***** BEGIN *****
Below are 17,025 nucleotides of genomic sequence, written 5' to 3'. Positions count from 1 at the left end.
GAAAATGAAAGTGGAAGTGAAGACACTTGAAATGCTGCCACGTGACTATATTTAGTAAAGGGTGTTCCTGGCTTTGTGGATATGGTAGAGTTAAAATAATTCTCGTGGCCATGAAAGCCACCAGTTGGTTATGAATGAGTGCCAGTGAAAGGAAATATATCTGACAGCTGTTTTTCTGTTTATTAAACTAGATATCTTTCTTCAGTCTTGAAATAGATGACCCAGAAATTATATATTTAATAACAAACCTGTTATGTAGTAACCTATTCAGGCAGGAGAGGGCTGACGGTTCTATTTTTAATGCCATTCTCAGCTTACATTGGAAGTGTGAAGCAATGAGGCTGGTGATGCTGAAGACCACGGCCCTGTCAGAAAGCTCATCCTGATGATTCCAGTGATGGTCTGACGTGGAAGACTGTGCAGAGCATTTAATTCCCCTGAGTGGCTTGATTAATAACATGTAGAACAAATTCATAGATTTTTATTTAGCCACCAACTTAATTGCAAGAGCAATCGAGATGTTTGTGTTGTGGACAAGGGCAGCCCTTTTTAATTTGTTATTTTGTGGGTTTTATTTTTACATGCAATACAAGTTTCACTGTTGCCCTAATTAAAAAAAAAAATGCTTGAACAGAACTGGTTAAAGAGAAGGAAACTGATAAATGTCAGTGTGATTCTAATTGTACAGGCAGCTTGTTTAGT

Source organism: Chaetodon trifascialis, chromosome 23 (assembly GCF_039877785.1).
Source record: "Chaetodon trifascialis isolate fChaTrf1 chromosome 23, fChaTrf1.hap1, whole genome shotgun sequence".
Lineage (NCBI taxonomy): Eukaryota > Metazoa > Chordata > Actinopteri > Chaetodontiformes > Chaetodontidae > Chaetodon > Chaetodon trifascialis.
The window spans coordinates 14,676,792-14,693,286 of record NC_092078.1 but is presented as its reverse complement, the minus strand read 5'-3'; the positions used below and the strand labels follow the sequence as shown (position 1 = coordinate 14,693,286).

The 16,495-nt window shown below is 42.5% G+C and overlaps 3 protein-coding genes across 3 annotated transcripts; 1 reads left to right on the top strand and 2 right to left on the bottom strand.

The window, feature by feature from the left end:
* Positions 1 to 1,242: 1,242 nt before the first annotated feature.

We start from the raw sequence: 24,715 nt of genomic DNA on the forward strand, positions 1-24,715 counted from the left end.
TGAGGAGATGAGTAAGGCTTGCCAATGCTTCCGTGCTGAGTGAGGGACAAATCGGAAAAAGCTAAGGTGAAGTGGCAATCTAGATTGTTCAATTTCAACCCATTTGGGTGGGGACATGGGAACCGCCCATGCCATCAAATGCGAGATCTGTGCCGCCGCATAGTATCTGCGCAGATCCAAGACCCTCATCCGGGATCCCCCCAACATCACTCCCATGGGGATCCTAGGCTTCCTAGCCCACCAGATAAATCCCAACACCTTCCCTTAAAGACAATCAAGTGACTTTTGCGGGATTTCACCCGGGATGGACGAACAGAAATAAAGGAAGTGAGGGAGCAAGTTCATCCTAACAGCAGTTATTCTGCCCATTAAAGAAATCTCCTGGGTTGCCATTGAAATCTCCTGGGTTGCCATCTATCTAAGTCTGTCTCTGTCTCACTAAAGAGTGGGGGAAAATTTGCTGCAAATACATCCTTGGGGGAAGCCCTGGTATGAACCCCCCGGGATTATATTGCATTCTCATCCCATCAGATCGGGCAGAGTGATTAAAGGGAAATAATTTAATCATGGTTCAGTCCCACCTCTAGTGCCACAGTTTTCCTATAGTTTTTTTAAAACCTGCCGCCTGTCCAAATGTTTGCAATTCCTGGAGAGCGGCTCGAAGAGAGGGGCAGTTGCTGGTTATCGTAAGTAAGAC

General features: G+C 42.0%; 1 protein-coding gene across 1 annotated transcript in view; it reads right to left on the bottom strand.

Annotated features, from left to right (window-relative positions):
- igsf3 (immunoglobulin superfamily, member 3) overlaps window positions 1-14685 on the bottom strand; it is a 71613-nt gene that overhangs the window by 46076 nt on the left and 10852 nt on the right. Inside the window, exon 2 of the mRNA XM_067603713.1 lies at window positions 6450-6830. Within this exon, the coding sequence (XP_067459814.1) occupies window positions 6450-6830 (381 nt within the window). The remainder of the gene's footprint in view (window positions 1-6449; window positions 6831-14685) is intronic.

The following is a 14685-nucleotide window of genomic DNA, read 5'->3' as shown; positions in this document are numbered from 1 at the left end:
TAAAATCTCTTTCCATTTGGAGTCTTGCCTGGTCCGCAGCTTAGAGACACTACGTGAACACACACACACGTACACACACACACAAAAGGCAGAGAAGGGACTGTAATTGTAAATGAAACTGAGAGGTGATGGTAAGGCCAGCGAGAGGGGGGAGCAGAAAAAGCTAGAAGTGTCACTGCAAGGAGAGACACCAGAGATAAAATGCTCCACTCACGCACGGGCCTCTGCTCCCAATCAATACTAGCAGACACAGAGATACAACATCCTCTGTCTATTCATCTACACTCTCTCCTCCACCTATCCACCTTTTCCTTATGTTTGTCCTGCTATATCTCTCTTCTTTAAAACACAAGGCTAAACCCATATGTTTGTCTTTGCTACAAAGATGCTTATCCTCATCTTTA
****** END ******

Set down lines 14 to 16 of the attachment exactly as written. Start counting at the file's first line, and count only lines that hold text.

- igsf3 (immunoglobulin superfamily, member 3) overlaps window positions 1-14685 on the bottom strand; it is a 71613-nt gene that overhangs the window by 46076 nt on the left and 10852 nt on the right. Inside the window, exon 2 of the mRNA XM_067603713.1 lies at window positions 6450-6830. Within this exon, the coding sequence (XP_067459814.1) occupies window positions 6450-6830 (381 nt within the window). The remainder of the gene's footprint in view (window positions 1-6449; window positions 6831-14685) is intronic.

The following is a 14685-nucleotide window of genomic DNA, read 5'->3' as shown; positions in this document are numbered from 1 at the left end:
TAAAATCTCTTTCCATTTGGAGTCTTGCCTGGTCCGCAGCTTAGAGACACTACGTGAACACACACACACGTACACACACACACAAAAGGCAGAGAAGGGACTGTAATTGTAAATGAAACTGAGAGGTGATGGTAAGGCCAGCGAGAGGGGGGAGCAGAAAAAGCTAGAAGTGTCACTGCAAGGAGAGACACCAGAGATAAAATGCTCCACTCACGCACGGGCCTCTGCTCCCAATCAATACTAGCAGACACAGAGATACAACATCCTCTGTCTATTCATCTACACTCTCTCCTCCACCTATCCACCTTTTCCTTATGTTTGTCCTGCTATATCTCTCTTCTTTAAAACACAAGGCTAAACCCATATGTTTGTCTTTGCTACAAAGATGCTTATCCTCATCTTTA